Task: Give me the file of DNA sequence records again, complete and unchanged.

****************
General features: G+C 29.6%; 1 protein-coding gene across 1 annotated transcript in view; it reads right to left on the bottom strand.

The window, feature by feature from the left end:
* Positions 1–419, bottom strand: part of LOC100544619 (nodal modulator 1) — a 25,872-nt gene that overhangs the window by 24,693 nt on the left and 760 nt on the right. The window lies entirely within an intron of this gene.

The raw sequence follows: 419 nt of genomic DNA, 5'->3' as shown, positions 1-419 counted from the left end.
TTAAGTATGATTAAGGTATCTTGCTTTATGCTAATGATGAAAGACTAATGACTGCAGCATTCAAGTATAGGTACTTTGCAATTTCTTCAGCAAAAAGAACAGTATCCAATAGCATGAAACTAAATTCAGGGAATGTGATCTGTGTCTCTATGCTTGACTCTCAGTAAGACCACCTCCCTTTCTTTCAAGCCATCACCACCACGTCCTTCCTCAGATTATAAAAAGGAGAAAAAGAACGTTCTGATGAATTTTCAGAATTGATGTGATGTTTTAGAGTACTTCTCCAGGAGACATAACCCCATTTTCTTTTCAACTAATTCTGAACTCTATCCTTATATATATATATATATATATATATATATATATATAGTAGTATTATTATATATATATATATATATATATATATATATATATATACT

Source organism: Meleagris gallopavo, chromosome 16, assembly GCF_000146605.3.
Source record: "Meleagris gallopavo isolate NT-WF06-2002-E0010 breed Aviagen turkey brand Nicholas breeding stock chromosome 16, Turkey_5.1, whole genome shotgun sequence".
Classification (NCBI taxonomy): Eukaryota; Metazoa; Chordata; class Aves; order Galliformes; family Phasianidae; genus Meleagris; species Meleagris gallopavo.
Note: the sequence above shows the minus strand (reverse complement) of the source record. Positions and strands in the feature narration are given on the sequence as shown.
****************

General features: G+C 29.6%; 1 protein-coding gene across 1 annotated transcript in view; it reads right to left on the bottom strand.

The window, feature by feature from the left end:
* Positions 1–419, bottom strand: part of LOC100544619 (nodal modulator 1) — a 25,872-nt gene that overhangs the window by 24,693 nt on the left and 760 nt on the right. The window lies entirely within an intron of this gene.

The raw sequence follows: 419 nt of genomic DNA, 5'->3' as shown, positions 1-419 counted from the left end.
TTAAGTATGATTAAGGTATCTTGCTTTATGCTAATGATGAAAGACTAATGACTGCAGCATTCAAGTATAGGTACTTTGCAATTTCTTCAGCAAAAAGAACAGTATCCAATAGCATGAAACTAAATTCAGGGAATGTGATCTGTGTCTCTATGCTTGACTCTCAGTAAGACCACCTCCCTTTCTTTCAAGCCATCACCACCACGTCCTTCCTCAGATTATAAAAAGGAGAAAAAGAACGTTCTGATGAATTTTCAGAATTGATGTGATGTTTTAGAGTACTTCTCCAGGAGACATAACCCCATTTTCTTTTCAACTAATTCTGAACTCTATCCTTATATATATATATATATATATATATATATATATATAGTAGTATTATTATATATATATATATATATATATATATATATATATATACT

Source organism: Meleagris gallopavo, chromosome 16, assembly GCF_000146605.3.
Source record: "Meleagris gallopavo isolate NT-WF06-2002-E0010 breed Aviagen turkey brand Nicholas breeding stock chromosome 16, Turkey_5.1, whole genome shotgun sequence".
Classification (NCBI taxonomy): Eukaryota; Metazoa; Chordata; class Aves; order Galliformes; family Phasianidae; genus Meleagris; species Meleagris gallopavo.
Note: the sequence above shows the minus strand (reverse complement) of the source record. Positions and strands in the feature narration are given on the sequence as shown.